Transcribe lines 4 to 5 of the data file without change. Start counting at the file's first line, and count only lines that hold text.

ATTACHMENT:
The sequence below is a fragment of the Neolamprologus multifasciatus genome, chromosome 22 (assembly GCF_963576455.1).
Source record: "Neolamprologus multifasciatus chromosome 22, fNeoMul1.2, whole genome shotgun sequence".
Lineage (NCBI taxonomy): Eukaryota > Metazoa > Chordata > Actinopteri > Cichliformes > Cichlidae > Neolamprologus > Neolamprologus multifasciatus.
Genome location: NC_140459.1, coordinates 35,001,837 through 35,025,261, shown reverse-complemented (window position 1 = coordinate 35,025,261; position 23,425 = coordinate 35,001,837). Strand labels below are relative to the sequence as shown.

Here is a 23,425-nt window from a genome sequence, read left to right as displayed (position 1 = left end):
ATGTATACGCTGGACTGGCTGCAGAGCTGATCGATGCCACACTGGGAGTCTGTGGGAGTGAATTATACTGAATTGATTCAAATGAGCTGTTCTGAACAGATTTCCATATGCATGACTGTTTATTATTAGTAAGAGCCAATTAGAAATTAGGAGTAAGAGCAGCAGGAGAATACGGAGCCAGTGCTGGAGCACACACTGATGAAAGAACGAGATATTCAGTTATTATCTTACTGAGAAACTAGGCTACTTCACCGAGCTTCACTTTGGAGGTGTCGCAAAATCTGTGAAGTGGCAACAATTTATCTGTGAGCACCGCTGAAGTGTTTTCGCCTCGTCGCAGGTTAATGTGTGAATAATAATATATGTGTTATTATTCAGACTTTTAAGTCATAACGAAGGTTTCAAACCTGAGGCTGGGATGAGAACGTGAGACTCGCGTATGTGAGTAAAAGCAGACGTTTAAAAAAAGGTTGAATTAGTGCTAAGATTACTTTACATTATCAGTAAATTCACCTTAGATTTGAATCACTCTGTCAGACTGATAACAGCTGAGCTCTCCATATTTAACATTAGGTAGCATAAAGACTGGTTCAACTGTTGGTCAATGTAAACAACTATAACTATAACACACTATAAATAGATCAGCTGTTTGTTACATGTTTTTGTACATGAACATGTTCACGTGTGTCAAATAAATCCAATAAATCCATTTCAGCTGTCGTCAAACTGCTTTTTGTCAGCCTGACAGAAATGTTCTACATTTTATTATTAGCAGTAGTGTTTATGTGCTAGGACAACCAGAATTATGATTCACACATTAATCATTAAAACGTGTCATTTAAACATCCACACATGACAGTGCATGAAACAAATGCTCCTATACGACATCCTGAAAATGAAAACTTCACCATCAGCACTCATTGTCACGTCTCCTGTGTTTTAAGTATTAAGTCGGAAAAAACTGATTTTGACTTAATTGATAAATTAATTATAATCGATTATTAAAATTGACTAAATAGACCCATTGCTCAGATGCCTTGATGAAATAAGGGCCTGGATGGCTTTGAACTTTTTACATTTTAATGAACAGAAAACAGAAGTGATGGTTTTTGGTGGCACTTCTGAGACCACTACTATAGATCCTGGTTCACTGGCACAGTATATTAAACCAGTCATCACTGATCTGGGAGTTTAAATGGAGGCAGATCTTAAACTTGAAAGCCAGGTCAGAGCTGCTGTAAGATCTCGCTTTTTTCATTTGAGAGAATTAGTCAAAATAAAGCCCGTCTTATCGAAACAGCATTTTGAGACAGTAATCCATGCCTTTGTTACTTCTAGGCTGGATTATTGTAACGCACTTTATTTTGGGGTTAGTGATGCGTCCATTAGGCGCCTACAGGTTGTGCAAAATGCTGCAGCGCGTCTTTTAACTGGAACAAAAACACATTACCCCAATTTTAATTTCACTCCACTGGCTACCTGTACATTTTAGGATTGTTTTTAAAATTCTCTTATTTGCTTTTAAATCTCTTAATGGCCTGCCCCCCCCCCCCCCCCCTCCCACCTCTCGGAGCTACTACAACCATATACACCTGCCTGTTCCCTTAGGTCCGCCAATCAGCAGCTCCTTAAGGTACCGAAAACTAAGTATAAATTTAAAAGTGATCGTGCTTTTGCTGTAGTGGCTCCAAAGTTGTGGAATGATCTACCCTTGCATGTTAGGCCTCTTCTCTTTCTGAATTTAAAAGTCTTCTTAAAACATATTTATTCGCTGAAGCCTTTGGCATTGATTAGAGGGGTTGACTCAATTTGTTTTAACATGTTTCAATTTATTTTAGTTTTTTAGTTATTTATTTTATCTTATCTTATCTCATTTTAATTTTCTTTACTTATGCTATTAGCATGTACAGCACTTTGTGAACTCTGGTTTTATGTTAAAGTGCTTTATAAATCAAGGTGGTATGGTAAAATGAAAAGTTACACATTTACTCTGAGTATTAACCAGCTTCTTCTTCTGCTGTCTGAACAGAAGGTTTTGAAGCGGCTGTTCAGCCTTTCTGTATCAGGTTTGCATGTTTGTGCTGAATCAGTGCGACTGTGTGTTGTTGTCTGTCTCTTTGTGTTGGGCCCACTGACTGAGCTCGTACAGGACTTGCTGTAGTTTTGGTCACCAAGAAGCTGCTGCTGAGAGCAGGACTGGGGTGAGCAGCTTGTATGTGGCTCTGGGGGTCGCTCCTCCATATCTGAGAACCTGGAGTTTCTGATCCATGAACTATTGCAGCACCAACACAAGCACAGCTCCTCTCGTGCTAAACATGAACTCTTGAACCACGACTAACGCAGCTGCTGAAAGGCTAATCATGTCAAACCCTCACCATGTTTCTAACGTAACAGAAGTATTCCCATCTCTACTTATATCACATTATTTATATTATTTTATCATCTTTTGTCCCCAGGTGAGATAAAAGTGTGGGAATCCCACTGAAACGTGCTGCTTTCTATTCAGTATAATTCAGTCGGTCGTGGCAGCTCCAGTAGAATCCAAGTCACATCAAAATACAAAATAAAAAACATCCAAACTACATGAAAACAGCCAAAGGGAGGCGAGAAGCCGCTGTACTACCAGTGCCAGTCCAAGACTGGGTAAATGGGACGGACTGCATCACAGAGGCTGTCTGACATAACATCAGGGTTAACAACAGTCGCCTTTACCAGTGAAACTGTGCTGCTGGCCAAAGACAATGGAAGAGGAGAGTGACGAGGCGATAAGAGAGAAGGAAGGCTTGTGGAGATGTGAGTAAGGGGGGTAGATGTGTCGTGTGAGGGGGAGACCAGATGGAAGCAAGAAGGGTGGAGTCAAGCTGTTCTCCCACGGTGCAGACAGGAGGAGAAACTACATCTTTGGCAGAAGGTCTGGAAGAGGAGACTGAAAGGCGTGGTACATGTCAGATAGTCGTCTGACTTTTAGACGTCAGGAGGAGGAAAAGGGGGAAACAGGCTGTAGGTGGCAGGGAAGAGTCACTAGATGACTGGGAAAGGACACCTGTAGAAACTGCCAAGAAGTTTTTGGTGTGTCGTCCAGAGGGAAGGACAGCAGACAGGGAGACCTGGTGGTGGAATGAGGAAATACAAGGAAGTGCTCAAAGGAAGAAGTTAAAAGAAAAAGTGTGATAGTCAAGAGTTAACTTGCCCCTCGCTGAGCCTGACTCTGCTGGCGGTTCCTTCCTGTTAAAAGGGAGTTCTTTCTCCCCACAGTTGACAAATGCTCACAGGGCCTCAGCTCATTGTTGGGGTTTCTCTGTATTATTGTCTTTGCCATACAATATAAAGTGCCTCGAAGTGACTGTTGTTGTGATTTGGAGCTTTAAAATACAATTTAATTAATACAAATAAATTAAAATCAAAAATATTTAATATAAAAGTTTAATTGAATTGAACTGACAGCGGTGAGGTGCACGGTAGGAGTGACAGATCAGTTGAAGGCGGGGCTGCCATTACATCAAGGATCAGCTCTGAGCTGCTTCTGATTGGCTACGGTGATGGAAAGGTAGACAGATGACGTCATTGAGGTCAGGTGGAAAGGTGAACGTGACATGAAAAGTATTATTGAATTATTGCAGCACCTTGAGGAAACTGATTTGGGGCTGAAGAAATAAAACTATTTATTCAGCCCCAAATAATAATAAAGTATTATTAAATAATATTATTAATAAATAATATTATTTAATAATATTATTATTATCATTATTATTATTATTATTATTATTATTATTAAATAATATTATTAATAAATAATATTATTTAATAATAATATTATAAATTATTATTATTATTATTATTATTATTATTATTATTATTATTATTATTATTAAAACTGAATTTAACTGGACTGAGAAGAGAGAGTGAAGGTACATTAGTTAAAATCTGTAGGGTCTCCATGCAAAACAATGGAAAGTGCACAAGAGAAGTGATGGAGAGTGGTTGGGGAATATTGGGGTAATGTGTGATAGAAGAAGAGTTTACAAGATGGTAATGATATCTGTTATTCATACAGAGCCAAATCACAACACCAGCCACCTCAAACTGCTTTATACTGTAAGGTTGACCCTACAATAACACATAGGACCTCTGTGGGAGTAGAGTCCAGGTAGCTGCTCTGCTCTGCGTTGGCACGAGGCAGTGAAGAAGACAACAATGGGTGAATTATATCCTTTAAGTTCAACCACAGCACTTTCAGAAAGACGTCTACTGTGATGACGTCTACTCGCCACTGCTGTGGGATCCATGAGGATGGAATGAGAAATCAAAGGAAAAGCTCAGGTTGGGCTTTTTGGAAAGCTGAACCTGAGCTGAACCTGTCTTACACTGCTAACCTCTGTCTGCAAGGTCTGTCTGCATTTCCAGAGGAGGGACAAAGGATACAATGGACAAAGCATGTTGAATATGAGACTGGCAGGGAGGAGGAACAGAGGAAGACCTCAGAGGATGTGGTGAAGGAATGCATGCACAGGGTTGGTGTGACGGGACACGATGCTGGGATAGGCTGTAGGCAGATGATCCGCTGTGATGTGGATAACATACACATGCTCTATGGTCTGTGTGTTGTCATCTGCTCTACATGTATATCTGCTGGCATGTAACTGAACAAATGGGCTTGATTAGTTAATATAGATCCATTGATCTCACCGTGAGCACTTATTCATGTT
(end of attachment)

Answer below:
Genome location: NC_140459.1, coordinates 35,001,837 through 35,025,261, shown reverse-complemented (window position 1 = coordinate 35,025,261; position 23,425 = coordinate 35,001,837). Strand labels below are relative to the sequence as shown.

Here is a 23,425-nt window from a genome sequence, read left to right as displayed (position 1 = left end):